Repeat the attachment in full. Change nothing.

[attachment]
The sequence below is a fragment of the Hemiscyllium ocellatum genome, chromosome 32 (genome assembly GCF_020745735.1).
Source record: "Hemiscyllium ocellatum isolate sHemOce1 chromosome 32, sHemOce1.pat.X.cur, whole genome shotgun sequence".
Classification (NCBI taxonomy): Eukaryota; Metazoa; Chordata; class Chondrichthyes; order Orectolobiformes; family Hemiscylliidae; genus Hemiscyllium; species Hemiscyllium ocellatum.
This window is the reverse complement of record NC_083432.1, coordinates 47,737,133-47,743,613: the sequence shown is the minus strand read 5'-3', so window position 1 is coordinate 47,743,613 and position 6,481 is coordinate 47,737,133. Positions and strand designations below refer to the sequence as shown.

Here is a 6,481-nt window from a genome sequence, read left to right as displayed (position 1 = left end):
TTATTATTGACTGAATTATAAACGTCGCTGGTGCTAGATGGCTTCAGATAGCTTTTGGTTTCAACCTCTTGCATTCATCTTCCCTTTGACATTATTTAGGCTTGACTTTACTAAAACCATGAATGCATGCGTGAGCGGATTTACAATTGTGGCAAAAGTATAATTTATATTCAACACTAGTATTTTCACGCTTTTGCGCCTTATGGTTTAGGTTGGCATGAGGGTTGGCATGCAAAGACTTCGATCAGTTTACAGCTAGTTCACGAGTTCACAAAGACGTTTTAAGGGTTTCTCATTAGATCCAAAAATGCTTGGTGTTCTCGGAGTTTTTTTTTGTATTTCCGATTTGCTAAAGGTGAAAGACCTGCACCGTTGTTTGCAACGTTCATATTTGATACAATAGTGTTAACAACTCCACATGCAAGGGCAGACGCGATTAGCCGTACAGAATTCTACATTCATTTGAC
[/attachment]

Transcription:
The sequence below is a fragment of the Hemiscyllium ocellatum genome, chromosome 32 (genome assembly GCF_020745735.1).
Source record: "Hemiscyllium ocellatum isolate sHemOce1 chromosome 32, sHemOce1.pat.X.cur, whole genome shotgun sequence".
Classification (NCBI taxonomy): Eukaryota; Metazoa; Chordata; class Chondrichthyes; order Orectolobiformes; family Hemiscylliidae; genus Hemiscyllium; species Hemiscyllium ocellatum.
This window is the reverse complement of record NC_083432.1, coordinates 47,737,133-47,743,613: the sequence shown is the minus strand read 5'-3', so window position 1 is coordinate 47,743,613 and position 6,481 is coordinate 47,737,133. Positions and strand designations below refer to the sequence as shown.

Here is a 6,481-nt window from a genome sequence, read left to right as displayed (position 1 = left end):
TTATTATTGACTGAATTATAAACGTCGCTGGTGCTAGATGGCTTCAGATAGCTTTTGGTTTCAACCTCTTGCATTCATCTTCCCTTTGACATTATTTAGGCTTGACTTTACTAAAACCATGAATGCATGCGTGAGCGGATTTACAATTGTGGCAAAAGTATAATTTATATTCAACACTAGTATTTTCACGCTTTTGCGCCTTATGGTTTAGGTTGGCATGAGGGTTGGCATGCAAAGACTTCGATCAGTTTACAGCTAGTTCACGAGTTCACAAAGACGTTTTAAGGGTTTCTCATTAGATCCAAAAATGCTTGGTGTTCTCGGAGTTTTTTTTTGTATTTCCGATTTGCTAAAGGTGAAAGACCTGCACCGTTGTTTGCAACGTTCATATTTGATACAATAGTGTTAACAACTCCACATGCAAGGGCAGACGCGATTAGCCGTACAGAATTCTACATTCATTTGAC